Money and politics. They go together like cheese and crackers, chips and salsa, coffee and donuts, pencil and paper, peanut butter and jelly (or bananas if you’re Elvis), milk and cookies, and dogs and ponies. More so, in fact. Money in politics is speech. It is advocacy. It is the “vocalized” support for an idea. And, it should be as protected as actual uttered words (or those put in print) are by the Bill of Rights.

It’s not, and not in the “harm to others” form of limit on speech. Campaign finance laws and restrictions are a complex and tangled knot, with presumptive prohibitions on quantity and beneficiary, and all sorts of disclosure mandates. Still, there are some protections in place, affirmed by the Court most recently in Citizens United v FEC (a ruling some of our friends on the Left abhor with every fiber of their misguided souls).

Some, but not enough, in my opinion at least. Last year, the Court let stand a rule requiring disclosure of donor lists by politically active nonprofits. The libertarian’s concern in such matters lies in the discouraging effect the knowledge that one’s donation to a favored cause that may not be popular might have on donations, thus infringing on one’s free speech rights. I understand the counterpoint – that, absent such requirements, it’s much harder to maintain transparency, accountability, and public trust in the government. Rent-seeking and outright bribery are very un-libertarian, and sunshine can be the best preventative or remedy to such behaviors.

Times change, and times are changed by advancing technology. Consider the explosive growth in the availability of information in the past couple decades, thanks to the Internet. And, consider one political tactic that has become far more common and popular as a result of this explosive growth: doxxing. The term derives from “dox,” an abbreviation of “documents,” and refers to the act of making public personal/identifying information that an individual has kept private. This can include a home address, a real name that’s been hidden by a pseudonym or handle, a telephone number, facts about income, assets, and/or liabilities, embarrassing bits dredged out of history, or details about donations or other political activities. The purpose of doxxing is often to intimidate, both the individual being doxxed and others who might be of a like mind or follow in his footsteps.

As I mentioned before, there are limits on free speech, and both intimidation and incitement are illegal. Doxxing is as well, under certain circumstances and intents. One question is – is it illegal enough? Another is – should we revisit disclosure rules in this era of weaponized doxxing? As it is now, the criminality in sharing another’s private information is rooted in intent, which can be hard to prove.

Doxxing in and of itself might not be as big a concern were it not for the corollary behavior: the mob-intimidation tactics that have forced CEO and university president resignations, the shut-down of a Twitter account of an 8 year old girl parodying Alexandria Ocasio-Cortez, efforts to embarrass politicians and deter others by making political activity appear riskier, and so forth.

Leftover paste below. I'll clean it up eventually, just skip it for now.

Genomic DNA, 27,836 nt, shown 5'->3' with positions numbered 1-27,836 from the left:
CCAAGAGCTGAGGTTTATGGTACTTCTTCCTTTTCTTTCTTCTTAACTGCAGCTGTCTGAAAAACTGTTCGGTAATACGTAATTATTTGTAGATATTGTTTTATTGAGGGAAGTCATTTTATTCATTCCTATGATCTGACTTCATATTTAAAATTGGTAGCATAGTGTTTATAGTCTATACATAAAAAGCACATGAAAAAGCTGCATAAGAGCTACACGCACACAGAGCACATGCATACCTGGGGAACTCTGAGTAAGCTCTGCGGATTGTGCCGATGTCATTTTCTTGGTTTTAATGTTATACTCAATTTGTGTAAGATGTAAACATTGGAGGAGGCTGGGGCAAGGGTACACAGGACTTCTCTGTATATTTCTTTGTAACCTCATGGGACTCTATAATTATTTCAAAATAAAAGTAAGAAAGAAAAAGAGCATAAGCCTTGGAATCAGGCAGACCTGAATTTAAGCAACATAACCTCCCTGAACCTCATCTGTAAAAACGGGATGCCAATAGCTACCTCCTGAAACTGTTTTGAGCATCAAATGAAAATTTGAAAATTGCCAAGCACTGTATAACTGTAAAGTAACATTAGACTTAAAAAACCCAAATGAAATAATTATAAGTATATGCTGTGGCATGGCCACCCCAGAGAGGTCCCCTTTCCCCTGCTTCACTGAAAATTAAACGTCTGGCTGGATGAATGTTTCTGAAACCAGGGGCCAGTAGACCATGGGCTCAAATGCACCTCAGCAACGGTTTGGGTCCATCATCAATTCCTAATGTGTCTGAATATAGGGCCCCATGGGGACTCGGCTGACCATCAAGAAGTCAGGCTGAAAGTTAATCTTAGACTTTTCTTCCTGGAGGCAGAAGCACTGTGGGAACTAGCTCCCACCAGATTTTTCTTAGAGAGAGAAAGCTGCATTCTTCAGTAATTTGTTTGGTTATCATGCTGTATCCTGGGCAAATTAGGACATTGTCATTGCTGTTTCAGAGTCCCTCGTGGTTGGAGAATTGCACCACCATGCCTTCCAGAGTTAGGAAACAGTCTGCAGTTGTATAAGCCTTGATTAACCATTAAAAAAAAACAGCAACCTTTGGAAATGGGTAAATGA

These stand apart from criminal doxxing, such as one Congressional staffer’s attempts to dox some politicians to impact their position on the Justice Kavanaugh confirmation. That such are already against the law is a good thing, but the slavering mob’s encouragement of such illegal tactics is very troubling.

They also stand apart from doxxing in the non-political world, because the latter are often about the doxxer simply being an asshole, as in “see how awesome I am in embarrassing Kim Kardashian and Lady Gaga?”

Doxxing, when used as a political tactic, threatens the functioning of the nation by altering behaviors: of elected officials, of bureaucrats, and especially of voters. It’s a difficult matter, because it calls upon the drawing of a line – the point at which one’s liberty infringes upon another’s – in a very nebulous medium.

When we witness doxxing of a currently-legal sort that intimidates others into silence, we should consider that we don’t have the line drawn in the right place. One place we might look is at money in politics. If you want to donate some money to a candidate, but worry that your neighbors or your boss might have a different point of view and might think differently of you (or might change their minds about your career prospects) if they were to find out, doesn’t that count as a form of intimidation? Suppose a nosy neighbor scours donor lists (easy to do with the Internet) and decides to tell the world to whom you gave money. Would fear of that happening alter your behavior?

Does the increased prevalence of doxxing, and the increased acceptance of mob-mentality retribution for exercising an act of protected speech, warrant tightening privacy and anonymity protections for political contributions?

Peter Venetoklis

About Peter Venetoklis

I am twice-retired, a former rocket engineer and a former small business owner. At the very least, it makes for interesting party conversation. I'm also a life-long libertarian, I engage in an expanse of entertainments, and I squabble for sport.

Nowadays, I spend a good bit of my time arguing politics and editing this website.


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